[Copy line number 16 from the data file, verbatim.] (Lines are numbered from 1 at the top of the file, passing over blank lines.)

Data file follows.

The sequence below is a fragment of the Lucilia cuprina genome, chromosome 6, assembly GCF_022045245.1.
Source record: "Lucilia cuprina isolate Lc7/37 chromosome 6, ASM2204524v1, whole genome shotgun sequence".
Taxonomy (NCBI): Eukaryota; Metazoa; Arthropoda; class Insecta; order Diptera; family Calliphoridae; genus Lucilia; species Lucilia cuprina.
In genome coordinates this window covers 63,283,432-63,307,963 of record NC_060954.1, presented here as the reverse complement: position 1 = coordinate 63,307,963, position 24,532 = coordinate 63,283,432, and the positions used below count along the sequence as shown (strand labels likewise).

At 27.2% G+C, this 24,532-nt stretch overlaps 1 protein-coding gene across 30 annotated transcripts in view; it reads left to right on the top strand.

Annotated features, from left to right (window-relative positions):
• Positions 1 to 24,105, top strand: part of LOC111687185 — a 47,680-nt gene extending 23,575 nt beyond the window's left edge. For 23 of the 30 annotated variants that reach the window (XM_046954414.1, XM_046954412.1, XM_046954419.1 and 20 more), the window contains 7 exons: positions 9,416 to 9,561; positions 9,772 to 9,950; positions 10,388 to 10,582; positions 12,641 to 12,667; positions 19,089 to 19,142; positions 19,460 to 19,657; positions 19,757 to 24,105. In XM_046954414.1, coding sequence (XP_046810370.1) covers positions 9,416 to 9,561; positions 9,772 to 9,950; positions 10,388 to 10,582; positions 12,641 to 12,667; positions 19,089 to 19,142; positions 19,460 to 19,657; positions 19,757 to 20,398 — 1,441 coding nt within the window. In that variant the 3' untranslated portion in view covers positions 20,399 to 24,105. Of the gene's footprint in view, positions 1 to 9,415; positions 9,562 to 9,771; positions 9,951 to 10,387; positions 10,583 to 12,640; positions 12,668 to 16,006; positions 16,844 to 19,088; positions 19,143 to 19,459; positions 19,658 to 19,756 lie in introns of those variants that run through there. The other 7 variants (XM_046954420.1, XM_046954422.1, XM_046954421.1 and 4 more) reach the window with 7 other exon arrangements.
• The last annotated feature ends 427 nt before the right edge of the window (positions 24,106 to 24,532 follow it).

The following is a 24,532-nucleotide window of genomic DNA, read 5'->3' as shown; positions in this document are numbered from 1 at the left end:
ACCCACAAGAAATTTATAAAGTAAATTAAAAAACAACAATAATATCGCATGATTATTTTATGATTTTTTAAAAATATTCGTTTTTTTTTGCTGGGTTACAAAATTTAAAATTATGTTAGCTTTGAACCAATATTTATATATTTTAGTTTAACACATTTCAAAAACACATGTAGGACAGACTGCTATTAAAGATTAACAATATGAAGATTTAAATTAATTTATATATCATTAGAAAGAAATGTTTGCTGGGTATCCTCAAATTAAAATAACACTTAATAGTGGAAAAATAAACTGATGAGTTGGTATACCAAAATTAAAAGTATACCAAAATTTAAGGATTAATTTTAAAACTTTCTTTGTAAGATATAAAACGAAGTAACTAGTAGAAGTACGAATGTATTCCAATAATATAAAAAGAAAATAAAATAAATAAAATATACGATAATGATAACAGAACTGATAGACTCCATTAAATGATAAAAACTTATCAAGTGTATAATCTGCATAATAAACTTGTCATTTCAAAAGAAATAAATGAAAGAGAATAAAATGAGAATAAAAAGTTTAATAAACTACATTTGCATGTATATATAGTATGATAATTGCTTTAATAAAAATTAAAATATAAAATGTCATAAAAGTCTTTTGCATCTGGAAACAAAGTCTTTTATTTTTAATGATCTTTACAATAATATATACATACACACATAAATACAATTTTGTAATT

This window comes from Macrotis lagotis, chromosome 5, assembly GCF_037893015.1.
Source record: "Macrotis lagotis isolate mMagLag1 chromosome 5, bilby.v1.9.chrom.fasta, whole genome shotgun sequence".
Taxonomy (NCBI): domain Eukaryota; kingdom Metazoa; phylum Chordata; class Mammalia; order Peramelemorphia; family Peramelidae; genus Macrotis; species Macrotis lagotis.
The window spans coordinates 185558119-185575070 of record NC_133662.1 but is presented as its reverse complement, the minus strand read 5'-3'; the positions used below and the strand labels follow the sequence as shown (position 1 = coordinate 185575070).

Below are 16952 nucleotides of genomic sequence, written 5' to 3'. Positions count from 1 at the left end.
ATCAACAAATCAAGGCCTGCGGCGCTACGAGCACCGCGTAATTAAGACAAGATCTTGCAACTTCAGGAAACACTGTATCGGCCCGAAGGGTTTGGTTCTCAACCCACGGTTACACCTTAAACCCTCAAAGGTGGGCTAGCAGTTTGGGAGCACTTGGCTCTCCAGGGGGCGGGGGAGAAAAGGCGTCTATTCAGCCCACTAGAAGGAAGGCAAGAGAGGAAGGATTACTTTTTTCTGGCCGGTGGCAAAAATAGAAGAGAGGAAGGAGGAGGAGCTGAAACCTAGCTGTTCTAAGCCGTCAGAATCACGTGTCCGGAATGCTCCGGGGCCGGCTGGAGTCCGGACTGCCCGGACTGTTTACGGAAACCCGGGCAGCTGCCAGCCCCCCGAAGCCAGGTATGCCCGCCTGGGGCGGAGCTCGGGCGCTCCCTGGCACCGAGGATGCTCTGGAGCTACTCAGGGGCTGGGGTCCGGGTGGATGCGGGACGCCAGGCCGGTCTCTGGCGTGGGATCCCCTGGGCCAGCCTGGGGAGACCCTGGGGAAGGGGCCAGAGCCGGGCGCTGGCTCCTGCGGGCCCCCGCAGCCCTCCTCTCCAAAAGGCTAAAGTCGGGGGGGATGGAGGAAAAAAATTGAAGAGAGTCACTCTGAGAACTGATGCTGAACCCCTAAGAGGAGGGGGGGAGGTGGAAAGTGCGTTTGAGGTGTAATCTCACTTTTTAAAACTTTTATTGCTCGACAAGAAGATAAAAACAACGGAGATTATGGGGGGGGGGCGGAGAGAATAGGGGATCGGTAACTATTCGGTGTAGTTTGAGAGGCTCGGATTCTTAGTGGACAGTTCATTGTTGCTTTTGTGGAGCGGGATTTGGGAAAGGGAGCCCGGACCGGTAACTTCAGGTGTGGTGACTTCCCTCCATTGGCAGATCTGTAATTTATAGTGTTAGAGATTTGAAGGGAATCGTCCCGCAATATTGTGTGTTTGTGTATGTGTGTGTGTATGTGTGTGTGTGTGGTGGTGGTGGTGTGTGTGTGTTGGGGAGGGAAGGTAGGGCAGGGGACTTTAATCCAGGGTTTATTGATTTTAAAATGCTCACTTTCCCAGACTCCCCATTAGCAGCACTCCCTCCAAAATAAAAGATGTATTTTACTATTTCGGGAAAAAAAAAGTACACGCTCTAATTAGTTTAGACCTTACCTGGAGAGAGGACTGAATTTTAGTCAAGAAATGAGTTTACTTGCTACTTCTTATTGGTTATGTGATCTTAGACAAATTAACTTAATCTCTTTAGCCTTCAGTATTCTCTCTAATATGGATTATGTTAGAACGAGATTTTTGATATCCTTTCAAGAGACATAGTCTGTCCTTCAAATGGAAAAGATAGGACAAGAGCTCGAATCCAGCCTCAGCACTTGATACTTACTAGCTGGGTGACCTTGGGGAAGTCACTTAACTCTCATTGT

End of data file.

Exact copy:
ATCAACAAATCAAGGCCTGCGGCGCTACGAGCACCGCGTAATTAAGACAAGATCTTGCAACTTCAGGAAACACTGTATCGGCCCGAAGGGTTTGGTTCTCAACCCACGGTTACACCTTAAACCCTCAAAGGTGGGCTAGCAGTTTGGGAGCACTTGGCTCTCCAGGGGGCGGGGGAGAAAAGGCGTCTATTCAGCCCACTAGAAGGAAGGCAAGAGAGGAAGGATTACTTTTTTCTGGCCGGTGGCAAAAATAGAAGAGAGGAAGGAGGAGGAGCTGAAACCTAGCTGTTCTAAGCCGTCAGAATCACGTGTCCGGAATGCTCCGGGGCCGGCTGGAGTCCGGACTGCCCGGACTGTTTACGGAAACCCGGGCAGCTGCCAGCCCCCCGAAGCCAGGTATGCCCGCCTGGGGCGGAGCTCGGGCGCTCCCTGGCACCGAGGATGCTCTGGAGCTACTCAGGGGCTGGGGTCCGGGTGGATGCGGGACGCCAGGCCGGTCTCTGGCGTGGGATCCCCTGGGCCAGCCTGGGGAGACCCTGGGGAAGGGGCCAGAGCCGGGCGCTGGCTCCTGCGGGCCCCCGCAGCCCTCCTCTCCAAAAGGCTAAAGTCGGGGGGGATGGAGGAAAAAAATTGAAGAGAGTCACTCTGAGAACTGATGCTGAACCCCTAAGAGGAGGGGGGGAGGTGGAAAGTGCGTTTGAGGTGTAATCTCACTTTTTAAAACTTTTATTGCTCGACAAGAAGATAAAAACAACGGAGATTATGGGGGGGGGGCGGAGAGAATAGGGGATCGGTAACTATTCGGTGTAGTTTGAGAGGCTCGGATTCTTAGTGGACAGTTCATTGTTGCTTTTGTGGAGCGGGATTTGGGAAAGGGAGCCCGGACCGGTAACTTCAGGTGTGGTGACTTCCCTCCATTGGCAGATCTGTAATTTATAGTGTTAGAGATTTGAAGGGAATCGTCCCGCAATATTGTGTGTTTGTGTATGTGTGTGTGTATGTGTGTGTGTGTGGTGGTGGTGGTGTGTGTGTGTTGGGGAGGGAAGGTAGGGCAGGGGACTTTAATCCAGGGTTTATTGATTTTAAAATGCTCACTTTCCCAGACTCCCCATTAGCAGCACTCCCTCCAAAATAAAAGATGTATTTTACTATTTCGGGAAAAAAAAAGTACACGCTCTAATTAGTTTAGACCTTACCTGGAGAGAGGACTGAATTTTAGTCAAGAAATGAGTTTACTTGCTACTTCTTATTGGTTATGTGATCTTAGACAAATTAACTTAATCTCTTTAGCCTTCAGTATTCTCTCTAATATGGATTATGTTAGAACGAGATTTTTGATATCCTTTCAAGAGACATAGTCTGTCCTTCAAATGGAAAAGATAGGACAAGAGCTCGAATCCAGCCTCAGCACTTGATACTTACTAGCTGGGTGACCTTGGGGAAGTCACTTAACTCTCATTGT